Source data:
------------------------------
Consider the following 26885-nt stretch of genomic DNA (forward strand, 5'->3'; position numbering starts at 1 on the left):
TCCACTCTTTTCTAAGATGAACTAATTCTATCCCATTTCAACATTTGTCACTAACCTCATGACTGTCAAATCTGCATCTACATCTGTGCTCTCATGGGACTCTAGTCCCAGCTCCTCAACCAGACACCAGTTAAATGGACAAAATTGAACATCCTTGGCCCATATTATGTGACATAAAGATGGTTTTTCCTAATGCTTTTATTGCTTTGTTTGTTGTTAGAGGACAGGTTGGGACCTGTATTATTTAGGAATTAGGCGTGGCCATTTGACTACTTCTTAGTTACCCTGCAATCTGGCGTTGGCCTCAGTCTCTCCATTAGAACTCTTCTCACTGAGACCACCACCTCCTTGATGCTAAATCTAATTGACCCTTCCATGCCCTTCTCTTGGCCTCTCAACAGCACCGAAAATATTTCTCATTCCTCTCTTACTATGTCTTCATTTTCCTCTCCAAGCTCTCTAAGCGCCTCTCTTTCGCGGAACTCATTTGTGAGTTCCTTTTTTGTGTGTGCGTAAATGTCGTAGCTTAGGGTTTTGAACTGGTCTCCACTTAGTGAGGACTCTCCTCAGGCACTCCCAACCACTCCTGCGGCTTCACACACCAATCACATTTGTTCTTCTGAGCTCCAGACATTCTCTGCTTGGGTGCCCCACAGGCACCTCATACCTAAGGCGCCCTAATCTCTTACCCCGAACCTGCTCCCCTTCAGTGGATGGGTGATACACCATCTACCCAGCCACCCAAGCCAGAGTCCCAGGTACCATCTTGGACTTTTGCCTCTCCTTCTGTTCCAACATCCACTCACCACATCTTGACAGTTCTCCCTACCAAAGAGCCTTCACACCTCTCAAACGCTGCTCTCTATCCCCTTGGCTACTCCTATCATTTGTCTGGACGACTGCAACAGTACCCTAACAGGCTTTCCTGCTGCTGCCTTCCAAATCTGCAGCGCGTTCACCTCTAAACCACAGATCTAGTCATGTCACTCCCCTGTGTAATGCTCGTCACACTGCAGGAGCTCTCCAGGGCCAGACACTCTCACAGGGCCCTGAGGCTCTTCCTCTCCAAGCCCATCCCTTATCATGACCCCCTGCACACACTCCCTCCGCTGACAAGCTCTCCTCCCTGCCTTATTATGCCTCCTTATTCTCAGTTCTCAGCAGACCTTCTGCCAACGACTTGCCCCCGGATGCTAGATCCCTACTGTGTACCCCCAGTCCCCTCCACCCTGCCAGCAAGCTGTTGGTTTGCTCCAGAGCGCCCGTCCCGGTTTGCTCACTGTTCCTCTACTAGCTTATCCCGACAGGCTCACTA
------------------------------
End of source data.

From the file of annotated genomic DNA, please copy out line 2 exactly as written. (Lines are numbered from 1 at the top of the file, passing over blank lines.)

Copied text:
TCCACTCTTTTCTAAGATGAACTAATTCTATCCCATTTCAACATTTGTCACTAACCTCATGACTGTCAAATCTGCATCTACATCTGTGCTCTCATGGGACTCTAGTCCCAGCTCCTCAACCAGACACCAGTTAAATGGACAAAATTGAACATCCTTGGCCCATATTATGTGACATAAAGATGGTTTTTCCTAATGCTTTTATTGCTTTGTTTGTTGTTAGAGGACAGGTTGGGACCTGTATTATTTAGGAATTAGGCGTGGCCATTTGACTACTTCTTAGTTACCCTGCAATCTGGCGTTGGCCTCAGTCTCTCCATTAGAACTCTTCTCACTGAGACCACCACCTCCTTGATGCTAAATCTAATTGACCCTTCCATGCCCTTCTCTTGGCCTCTCAACAGCACCGAAAATATTTCTCATTCCTCTCTTACTATGTCTTCATTTTCCTCTCCAAGCTCTCTAAGCGCCTCTCTTTCGCGGAACTCATTTGTGAGTTCCTTTTTTGTGTGTGCGTAAATGTCGTAGCTTAGGGTTTTGAACTGGTCTCCACTTAGTGAGGACTCTCCTCAGGCACTCCCAACCACTCCTGCGGCTTCACACACCAATCACATTTGTTCTTCTGAGCTCCAGACATTCTCTGCTTGGGTGCCCCACAGGCACCTCATACCTAAGGCGCCCTAATCTCTTACCCCGAACCTGCTCCCCTTCAGTGGATGGGTGATACACCATCTACCCAGCCACCCAAGCCAGAGTCCCAGGTACCATCTTGGACTTTTGCCTCTCCTTCTGTTCCAACATCCACTCACCACATCTTGACAGTTCTCCCTACCAAAGAGCCTTCACACCTCTCAAACGCTGCTCTCTATCCCCTTGGCTACTCCTATCATTTGTCTGGACGACTGCAACAGTACCCTAACAGGCTTTCCTGCTGCTGCCTTCCAAATCTGCAGCGCGTTCACCTCTAAACCACAGATCTAGTCATGTCACTCCCCTGTGTAATGCTCGTCACACTGCAGGAGCTCTCCAGGGCCAGACACTCTCACAGGGCCCTGAGGCTCTTCCTCTCCAAGCCCATCCCTTATCATGACCCCCTGCACACACTCCCTCCGCTGACAAGCTCTCCTCCCTGCCTTATTATGCCTCCTTATTCTCAGTTCTCAGCAGACCTTCTGCCAACGACTTGCCCCCGGATGCTAGATCCCTACTGTGTACCCCCAGTCCCCTCCACCCTGCCAGCAAGCTGTTGGTTTGCTCCAGAGCGCCCGTCCCGGTTTGCTCACTGTTCCTCTACTAGCTTATCCCGACAGGCTCACTA